One year ago, on June 19, 2019, Governor Sununu signed a bill declaring Juneteenth a state holiday in the State of New Hampshire, 154 years after the last group of enslaved Americans learned of their freedom outside Galveston, Texas, two and a half years after the Emancipation Proclamation was issued. The date, June 19, 1865, was recognized as the actual independence of Black Americans. Freedom, delayed.
New Hampshire became the 46th state to recognize Juneteenth as a state holiday, and yet it took 154 years for our State to do so. And as an official state holiday, how many institutions, business, or organizations outwardly recognize it? Provide a day off of work to employees? For much of White America, 2020 is the first year Juneteenth has been outwardly celebrated across the country. Freedom, delayed.
The New York Times shared a powerful tribute to Juneteenth today, featuring poetry, photographs, and insights from Black Americans who have long celebrated Juneteenth as their Independence Day. And yet as Bryan Stevenson’s story in Just Mercy reminds us, systemic racism persists today in the form of mass incarceration. Systemic racism persists today in the inequality of educational systems, home ownership rates, access to loans and community banking systems, and bias built into the justice system. Freedom, delayed.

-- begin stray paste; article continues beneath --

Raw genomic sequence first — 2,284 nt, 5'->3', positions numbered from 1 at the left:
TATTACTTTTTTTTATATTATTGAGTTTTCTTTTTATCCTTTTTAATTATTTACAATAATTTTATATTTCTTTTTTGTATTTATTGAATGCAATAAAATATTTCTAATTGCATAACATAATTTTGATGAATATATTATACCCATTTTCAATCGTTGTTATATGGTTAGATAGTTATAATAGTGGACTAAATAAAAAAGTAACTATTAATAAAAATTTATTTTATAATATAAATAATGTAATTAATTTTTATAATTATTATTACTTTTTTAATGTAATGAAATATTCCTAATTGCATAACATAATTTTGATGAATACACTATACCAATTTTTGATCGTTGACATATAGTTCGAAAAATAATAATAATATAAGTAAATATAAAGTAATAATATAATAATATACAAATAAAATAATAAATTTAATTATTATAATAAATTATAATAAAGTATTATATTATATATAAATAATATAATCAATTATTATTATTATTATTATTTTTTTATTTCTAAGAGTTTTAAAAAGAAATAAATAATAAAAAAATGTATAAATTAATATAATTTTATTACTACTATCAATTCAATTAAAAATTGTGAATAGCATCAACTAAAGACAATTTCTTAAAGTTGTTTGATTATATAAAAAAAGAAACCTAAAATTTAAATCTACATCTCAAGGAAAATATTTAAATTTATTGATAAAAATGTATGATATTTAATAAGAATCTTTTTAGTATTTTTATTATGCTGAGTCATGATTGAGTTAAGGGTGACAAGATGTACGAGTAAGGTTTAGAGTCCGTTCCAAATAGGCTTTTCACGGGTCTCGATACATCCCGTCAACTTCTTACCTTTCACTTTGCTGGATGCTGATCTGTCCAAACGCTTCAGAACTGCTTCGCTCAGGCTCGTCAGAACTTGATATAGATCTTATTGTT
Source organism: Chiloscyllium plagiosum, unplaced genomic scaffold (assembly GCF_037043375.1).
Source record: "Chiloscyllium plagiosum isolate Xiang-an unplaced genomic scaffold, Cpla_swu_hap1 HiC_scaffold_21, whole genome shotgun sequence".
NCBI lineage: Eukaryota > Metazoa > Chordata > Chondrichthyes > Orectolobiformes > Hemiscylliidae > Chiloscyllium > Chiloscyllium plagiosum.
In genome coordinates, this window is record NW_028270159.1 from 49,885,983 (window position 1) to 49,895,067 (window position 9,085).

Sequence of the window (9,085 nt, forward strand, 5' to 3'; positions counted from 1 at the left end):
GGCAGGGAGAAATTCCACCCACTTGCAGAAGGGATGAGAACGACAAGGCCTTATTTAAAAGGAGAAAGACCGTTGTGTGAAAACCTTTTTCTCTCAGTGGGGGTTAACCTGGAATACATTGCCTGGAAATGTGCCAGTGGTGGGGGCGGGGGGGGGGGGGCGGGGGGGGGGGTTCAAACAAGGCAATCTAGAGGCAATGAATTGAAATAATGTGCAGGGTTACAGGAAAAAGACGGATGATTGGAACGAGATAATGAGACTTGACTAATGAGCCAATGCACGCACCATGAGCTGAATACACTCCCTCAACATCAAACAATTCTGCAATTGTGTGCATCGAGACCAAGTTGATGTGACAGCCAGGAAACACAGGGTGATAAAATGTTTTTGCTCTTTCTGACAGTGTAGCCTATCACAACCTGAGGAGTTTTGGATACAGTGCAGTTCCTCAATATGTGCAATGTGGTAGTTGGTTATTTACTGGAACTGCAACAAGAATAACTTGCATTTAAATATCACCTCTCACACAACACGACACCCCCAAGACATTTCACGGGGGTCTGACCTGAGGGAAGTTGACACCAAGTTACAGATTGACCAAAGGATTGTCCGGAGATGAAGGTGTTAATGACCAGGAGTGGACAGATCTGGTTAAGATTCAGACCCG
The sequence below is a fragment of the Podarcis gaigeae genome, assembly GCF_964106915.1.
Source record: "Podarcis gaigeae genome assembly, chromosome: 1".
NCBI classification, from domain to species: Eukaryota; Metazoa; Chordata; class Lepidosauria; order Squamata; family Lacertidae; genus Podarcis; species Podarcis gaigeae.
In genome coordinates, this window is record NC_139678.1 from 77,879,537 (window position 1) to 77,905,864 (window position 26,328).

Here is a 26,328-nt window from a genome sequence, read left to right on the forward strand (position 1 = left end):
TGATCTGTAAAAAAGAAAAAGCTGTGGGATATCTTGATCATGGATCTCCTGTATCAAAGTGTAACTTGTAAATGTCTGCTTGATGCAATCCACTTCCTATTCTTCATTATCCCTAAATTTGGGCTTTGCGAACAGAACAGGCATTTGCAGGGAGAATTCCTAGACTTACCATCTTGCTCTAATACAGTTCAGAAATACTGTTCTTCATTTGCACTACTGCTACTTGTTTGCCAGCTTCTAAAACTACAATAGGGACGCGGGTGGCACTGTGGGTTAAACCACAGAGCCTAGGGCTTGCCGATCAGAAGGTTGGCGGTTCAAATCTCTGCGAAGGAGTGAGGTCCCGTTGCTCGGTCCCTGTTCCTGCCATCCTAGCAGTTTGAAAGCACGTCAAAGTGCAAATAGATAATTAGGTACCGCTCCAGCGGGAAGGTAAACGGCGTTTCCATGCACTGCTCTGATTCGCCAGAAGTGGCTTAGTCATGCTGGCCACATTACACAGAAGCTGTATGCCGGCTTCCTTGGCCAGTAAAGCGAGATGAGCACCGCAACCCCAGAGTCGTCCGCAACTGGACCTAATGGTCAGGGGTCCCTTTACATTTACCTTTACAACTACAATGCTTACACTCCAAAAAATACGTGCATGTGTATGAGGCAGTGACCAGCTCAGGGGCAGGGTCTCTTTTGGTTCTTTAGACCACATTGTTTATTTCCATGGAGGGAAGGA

The NY Times piece linked above features a quote Toni Morrison shared at a commencement address at Barnard College, “The function of freedom is to free someone else.” We are living in the midst of an historic #BlackLivesMatter movement that is shifting America toward a place of greater justice. We have shown our solidarity with protests, donating money and time, putting Black Lives Matters signs in our yards, and posting on social media. We like to think of ourselves as good people, as moral individuals willing to fight for justice. We look back at the Underground Railroad, and without hesitation believe we would have been involved, fighting for the freedom of those oppressed. But what are we doing today? Are we actively dismantling racist systems in our country? Or are we simply ok with the notion of freedom, delayed? Are we satisfied that as long as the arch of history bends toward justice, we’re on the right track?
As an independent boarding school, the issue of race is real at Proctor and we are committed to keeping the conversation going. The racial makeup of our student body does not mirror that of our nation. The experiences of our Black students and students at other independent schools remind us how much work we have to do institutionally and individually. We are committed to this work both now and into the future, and will continue to update the greater Proctor community as we engage in the days, weeks, months, and years to come. An immediate opportunity for engagement for students, faculty, and staff exists to join us next Thursday, June 25 at 12:30 PM as we discuss Just Mercy, the second conversation in our series of open dialogues on race at Proctor.
Our hope is that Juneteenth will become a celebration of independence across America and in our schools not just this year, but every year into the future. We must actively help rebuild and reshape a society that works toward freedom without delay, without exceptions, without excuses.